One topic that came up rather suddenly in IRC is the topic of the irrationality of humans when a person feels wronged. The particular topic in chat was that, I'm told, you should never, ever touch leaked materials, such as the Windows source or COFEE, because this tends to send companies (especially the one that produced said thing) into moral panics and refuse to ever hire you.
Think about this for a moment; a little bit of rational thought concludes that this is highly irrational behavior, reminiscent of the Pointy-Haired Boss (is there a Dilbert strip on this topic, I wonder?). If you were Microsoft, for instance, and you were looking to hire a programmer for the Windows team (although this could also apply to other parts as well), the #1 most desirable candidate for you is the one who has played extensively with the leaked Windows source, all other things being equal. Not only would categorically refusing to hire such a person result in no benefit, but it would materially harm you as a company, by refusing the candidate most beneficial to you. This is a case where moral outrage contradicts reason, and acting on that outrage results in self-destructive behavior that does more harm than good; or, as the saying goes, cutting off your nose to spite your face.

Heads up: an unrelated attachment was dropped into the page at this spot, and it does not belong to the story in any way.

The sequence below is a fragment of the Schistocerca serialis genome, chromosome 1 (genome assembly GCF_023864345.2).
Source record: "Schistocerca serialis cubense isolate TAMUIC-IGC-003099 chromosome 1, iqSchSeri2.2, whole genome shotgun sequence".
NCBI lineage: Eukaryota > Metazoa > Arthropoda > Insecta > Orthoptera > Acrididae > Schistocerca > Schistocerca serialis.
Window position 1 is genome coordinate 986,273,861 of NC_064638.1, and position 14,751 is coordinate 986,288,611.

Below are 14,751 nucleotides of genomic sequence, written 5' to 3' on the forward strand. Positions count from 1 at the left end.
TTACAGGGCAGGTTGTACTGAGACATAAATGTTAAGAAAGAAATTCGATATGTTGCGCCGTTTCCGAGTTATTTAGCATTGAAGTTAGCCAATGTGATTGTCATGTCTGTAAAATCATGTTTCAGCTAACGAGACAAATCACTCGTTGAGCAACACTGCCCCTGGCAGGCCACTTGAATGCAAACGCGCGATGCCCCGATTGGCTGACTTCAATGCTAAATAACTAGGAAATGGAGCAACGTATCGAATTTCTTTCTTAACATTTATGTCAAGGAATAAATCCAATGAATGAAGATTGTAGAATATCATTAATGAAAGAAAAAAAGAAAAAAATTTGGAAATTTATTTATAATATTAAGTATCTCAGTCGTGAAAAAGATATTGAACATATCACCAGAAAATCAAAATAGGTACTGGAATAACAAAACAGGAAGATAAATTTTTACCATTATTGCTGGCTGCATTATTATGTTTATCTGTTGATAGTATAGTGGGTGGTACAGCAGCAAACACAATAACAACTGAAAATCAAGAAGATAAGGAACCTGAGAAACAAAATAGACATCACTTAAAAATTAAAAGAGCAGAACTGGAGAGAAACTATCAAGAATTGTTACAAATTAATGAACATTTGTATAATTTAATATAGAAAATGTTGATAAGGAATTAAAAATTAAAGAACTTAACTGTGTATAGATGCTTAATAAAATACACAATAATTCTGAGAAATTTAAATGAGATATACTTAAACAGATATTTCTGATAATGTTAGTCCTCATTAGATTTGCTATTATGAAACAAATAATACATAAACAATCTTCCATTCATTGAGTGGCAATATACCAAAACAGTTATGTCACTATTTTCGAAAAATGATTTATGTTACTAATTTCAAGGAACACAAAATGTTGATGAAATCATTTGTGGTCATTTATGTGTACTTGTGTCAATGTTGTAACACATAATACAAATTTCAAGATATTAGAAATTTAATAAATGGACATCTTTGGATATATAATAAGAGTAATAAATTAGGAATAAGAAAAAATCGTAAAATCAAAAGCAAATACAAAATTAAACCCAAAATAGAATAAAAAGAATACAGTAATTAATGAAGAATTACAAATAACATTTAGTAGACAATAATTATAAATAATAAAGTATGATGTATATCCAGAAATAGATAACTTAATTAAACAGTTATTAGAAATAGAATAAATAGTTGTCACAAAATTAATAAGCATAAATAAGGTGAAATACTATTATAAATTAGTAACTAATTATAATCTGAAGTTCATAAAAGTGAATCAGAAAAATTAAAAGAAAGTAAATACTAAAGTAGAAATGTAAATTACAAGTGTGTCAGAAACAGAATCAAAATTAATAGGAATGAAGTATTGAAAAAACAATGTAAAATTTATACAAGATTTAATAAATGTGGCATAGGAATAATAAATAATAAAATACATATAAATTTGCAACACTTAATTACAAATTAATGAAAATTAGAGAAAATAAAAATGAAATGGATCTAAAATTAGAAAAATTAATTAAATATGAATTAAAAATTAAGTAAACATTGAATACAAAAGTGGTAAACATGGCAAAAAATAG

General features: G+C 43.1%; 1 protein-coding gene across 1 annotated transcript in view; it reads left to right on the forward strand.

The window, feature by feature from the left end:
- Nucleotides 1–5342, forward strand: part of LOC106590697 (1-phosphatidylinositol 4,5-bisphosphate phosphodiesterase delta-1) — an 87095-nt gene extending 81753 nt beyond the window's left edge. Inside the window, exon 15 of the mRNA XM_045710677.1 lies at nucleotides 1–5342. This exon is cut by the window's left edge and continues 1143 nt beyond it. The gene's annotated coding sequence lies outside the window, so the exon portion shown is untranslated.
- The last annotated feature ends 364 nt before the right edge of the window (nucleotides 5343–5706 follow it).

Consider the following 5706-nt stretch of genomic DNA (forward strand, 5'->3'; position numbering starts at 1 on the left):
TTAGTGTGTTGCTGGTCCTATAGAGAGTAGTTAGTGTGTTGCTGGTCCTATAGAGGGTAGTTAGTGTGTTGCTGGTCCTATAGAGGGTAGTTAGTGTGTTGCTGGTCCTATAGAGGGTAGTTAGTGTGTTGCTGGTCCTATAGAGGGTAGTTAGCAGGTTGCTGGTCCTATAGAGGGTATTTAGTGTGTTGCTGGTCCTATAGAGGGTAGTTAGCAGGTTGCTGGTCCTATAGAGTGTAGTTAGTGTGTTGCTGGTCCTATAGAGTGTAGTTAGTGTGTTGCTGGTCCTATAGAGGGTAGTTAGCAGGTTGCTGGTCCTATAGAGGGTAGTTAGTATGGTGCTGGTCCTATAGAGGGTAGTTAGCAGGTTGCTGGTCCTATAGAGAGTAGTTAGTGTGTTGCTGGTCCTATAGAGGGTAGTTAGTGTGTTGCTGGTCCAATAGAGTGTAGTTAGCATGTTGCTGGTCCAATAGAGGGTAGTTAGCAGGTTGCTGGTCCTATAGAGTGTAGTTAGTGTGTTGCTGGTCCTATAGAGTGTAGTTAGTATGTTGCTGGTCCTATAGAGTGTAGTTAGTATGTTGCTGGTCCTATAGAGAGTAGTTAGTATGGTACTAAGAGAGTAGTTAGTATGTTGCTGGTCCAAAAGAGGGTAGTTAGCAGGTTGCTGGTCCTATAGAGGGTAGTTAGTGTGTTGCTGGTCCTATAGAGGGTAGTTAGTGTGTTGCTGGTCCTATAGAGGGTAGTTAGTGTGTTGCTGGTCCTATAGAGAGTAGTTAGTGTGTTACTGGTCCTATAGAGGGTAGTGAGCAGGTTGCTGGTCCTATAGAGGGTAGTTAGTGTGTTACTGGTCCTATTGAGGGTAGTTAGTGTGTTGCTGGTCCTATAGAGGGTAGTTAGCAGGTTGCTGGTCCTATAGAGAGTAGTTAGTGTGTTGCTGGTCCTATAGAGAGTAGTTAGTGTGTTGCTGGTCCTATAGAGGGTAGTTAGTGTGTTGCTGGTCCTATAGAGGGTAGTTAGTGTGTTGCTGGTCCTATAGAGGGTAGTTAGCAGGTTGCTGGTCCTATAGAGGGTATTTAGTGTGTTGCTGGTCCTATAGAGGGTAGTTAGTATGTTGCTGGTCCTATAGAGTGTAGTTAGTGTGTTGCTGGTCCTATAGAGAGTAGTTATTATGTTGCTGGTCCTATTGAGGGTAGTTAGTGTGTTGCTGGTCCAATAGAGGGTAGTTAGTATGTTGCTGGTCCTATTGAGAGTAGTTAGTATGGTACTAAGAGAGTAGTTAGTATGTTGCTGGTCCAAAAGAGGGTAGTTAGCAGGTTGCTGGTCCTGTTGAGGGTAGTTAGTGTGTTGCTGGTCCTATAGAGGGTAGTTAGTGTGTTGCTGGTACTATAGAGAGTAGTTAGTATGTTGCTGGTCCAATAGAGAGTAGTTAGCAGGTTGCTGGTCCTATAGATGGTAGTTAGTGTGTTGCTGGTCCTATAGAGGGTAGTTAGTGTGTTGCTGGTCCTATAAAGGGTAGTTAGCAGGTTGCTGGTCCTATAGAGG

An alternate form of this is observed extensively in the copyright industries, who have a long history of various licensing and technology blunders with a detrimental effect to their own sales in the name of fighting piracy (and the goal of fighting piracy is, you know, to increase sales). In this case the moral outrage is provoked by a fixation on the amount of piracy; this is a fundamentally flawed measurement. The entire purpose of business is to maximize profit, and that is concerned (usually) solely with sales: reducing piracy (if you can even manage that) is of no benefit if doing so does not produce a net increase in sales at the same time; whatever the exact number of pirated copies may be is entirely irrelevant. And if you haven't managed to boost sales in the process, you're all the worse off because you're already out the money you spent trying to fight piracy.
(for those wondering, yes, the term "moral panics" is from Patry)